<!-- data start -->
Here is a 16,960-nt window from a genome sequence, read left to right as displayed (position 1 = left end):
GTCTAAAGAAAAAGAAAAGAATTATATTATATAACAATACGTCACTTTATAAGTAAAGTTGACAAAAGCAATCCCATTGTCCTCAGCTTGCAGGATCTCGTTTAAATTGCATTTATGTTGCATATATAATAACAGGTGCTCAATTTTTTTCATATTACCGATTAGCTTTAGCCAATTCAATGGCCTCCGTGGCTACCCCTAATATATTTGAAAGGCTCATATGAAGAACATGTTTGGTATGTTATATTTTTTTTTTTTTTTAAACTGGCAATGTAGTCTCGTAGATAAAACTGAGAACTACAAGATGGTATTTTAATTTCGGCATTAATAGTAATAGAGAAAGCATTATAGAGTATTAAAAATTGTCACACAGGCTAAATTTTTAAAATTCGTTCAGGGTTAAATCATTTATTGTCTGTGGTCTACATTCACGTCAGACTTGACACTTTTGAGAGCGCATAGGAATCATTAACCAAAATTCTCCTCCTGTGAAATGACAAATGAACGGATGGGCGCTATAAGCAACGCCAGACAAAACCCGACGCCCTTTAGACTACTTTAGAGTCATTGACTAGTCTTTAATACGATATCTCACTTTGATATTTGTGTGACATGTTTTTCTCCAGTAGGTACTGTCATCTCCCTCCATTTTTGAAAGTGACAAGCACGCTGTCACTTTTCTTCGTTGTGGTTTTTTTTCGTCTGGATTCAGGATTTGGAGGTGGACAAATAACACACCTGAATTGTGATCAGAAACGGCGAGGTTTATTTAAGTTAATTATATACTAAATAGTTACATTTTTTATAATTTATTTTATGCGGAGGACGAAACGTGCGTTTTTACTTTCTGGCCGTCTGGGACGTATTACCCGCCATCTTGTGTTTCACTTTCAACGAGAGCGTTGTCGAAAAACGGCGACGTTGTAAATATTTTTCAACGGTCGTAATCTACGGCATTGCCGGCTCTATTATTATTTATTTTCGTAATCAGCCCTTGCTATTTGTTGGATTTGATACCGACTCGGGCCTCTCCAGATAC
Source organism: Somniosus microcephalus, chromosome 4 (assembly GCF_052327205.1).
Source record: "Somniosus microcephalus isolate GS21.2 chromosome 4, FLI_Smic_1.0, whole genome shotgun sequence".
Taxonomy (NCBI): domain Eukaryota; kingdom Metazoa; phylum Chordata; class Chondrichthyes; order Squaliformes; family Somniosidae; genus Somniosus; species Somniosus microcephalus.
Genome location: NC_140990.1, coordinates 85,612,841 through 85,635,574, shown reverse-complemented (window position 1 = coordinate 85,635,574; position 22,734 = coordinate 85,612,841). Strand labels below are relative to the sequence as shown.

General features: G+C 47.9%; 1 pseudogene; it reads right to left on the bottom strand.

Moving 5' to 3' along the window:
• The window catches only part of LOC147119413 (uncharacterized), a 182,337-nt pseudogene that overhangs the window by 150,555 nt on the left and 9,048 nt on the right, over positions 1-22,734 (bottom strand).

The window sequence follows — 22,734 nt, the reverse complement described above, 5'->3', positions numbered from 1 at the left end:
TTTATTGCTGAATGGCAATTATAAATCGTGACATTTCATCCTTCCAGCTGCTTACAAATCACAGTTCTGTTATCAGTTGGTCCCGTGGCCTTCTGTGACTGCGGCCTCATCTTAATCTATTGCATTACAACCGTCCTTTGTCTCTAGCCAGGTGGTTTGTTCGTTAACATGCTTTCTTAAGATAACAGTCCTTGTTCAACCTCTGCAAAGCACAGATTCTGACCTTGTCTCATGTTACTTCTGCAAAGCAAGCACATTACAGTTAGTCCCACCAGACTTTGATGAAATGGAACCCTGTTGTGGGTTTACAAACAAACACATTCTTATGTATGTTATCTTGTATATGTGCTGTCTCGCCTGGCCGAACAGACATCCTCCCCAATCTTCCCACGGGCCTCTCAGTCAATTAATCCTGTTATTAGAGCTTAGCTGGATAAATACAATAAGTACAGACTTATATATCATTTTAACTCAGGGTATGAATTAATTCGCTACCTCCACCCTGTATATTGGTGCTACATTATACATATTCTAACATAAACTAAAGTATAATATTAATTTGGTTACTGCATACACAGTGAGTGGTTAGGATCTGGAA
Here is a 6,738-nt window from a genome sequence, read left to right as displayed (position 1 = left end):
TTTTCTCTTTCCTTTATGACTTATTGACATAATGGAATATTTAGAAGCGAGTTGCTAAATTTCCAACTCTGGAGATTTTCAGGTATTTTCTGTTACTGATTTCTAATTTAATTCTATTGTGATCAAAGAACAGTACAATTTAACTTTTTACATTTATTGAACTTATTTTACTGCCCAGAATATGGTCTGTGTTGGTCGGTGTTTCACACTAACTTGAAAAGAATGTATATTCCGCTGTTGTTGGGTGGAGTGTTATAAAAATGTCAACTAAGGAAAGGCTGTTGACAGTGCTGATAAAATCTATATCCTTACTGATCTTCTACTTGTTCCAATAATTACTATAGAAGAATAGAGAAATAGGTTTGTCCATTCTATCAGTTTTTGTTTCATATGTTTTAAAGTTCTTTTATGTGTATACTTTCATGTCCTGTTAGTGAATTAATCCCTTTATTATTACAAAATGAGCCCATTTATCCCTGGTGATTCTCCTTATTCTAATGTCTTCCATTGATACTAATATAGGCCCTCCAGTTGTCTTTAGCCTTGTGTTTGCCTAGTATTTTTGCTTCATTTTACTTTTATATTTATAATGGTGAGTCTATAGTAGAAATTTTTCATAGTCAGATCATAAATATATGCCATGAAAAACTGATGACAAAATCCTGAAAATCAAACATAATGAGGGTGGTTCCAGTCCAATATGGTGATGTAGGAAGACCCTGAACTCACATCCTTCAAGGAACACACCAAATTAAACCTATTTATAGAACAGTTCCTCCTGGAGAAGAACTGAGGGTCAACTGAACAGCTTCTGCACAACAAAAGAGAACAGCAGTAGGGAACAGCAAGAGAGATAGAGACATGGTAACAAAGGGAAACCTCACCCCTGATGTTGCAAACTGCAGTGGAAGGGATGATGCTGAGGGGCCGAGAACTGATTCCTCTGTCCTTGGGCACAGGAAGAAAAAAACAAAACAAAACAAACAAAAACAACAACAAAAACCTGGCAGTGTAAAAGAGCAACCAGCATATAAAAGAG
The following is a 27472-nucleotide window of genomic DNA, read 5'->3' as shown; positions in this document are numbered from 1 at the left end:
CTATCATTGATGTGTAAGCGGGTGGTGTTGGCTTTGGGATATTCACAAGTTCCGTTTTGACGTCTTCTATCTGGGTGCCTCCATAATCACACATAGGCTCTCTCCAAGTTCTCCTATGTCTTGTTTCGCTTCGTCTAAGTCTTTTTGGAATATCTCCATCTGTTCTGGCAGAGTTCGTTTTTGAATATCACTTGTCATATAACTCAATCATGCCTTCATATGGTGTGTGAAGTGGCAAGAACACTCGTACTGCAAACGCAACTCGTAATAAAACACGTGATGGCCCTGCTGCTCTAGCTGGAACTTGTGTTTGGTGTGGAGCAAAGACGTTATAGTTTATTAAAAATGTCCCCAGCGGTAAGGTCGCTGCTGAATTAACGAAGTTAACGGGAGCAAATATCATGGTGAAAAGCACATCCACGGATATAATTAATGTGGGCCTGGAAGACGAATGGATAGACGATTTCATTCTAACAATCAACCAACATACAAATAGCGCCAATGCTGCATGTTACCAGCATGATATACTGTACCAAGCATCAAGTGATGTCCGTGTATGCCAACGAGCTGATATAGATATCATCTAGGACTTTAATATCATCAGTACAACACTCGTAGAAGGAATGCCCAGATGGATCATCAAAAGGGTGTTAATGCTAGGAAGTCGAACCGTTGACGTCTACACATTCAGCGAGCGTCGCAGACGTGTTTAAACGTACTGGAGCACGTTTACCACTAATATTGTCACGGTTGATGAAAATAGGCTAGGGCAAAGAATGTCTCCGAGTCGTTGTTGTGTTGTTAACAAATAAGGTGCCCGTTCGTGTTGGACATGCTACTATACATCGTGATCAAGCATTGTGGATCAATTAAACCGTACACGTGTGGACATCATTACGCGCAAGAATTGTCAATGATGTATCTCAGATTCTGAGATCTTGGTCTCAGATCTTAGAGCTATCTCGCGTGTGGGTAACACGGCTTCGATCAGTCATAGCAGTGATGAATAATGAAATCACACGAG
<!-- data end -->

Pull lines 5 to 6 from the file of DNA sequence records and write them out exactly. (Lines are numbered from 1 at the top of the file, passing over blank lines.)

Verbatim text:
Taxonomy (NCBI): domain Eukaryota; kingdom Metazoa; phylum Chordata; class Chondrichthyes; order Squaliformes; family Somniosidae; genus Somniosus; species Somniosus microcephalus.
Genome location: NC_140990.1, coordinates 85,612,841 through 85,635,574, shown reverse-complemented (window position 1 = coordinate 85,635,574; position 22,734 = coordinate 85,612,841). Strand labels below are relative to the sequence as shown.